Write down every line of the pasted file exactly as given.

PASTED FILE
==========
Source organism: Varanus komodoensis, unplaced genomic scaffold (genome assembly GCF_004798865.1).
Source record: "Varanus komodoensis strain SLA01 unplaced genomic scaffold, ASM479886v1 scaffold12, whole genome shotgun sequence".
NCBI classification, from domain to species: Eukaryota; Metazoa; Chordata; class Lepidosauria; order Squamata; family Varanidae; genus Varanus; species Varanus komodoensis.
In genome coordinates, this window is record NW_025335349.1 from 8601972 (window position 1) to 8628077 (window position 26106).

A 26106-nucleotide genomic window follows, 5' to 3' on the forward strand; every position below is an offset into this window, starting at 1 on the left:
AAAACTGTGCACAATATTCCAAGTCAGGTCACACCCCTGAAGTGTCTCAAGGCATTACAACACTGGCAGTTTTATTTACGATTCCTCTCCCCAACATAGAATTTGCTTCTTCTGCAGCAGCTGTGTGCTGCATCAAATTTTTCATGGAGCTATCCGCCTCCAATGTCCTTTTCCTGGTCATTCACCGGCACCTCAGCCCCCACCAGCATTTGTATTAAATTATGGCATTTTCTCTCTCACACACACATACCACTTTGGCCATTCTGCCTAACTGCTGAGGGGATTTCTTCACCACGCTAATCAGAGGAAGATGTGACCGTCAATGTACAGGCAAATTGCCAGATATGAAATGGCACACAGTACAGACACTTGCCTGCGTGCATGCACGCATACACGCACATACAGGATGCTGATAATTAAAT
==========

Source organism: Varanus komodoensis, unplaced genomic scaffold (genome assembly GCF_004798865.1).
Source record: "Varanus komodoensis strain SLA01 unplaced genomic scaffold, ASM479886v1 scaffold12, whole genome shotgun sequence".
NCBI classification, from domain to species: Eukaryota; Metazoa; Chordata; class Lepidosauria; order Squamata; family Varanidae; genus Varanus; species Varanus komodoensis.
In genome coordinates, this window is record NW_025335349.1 from 8601972 (window position 1) to 8628077 (window position 26106).

A 26106-nucleotide genomic window follows, 5' to 3' on the forward strand; every position below is an offset into this window, starting at 1 on the left:
AAAACTGTGCACAATATTCCAAGTCAGGTCACACCCCTGAAGTGTCTCAAGGCATTACAACACTGGCAGTTTTATTTACGATTCCTCTCCCCAACATAGAATTTGCTTCTTCTGCAGCAGCTGTGTGCTGCATCAAATTTTTCATGGAGCTATCCGCCTCCAATGTCCTTTTCCTGGTCATTCACCGGCACCTCAGCCCCCACCAGCATTTGTATTAAATTATGGCATTTTCTCTCTCACACACACATACCACTTTGGCCATTCTGCCTAACTGCTGAGGGGATTTCTTCACCACGCTAATCAGAGGAAGATGTGACCGTCAATGTACAGGCAAATTGCCAGATATGAAATGGCACACAGTACAGACACTTGCCTGCGTGCATGCACGCATACACGCACATACAGGATGCTGATAATTAAAT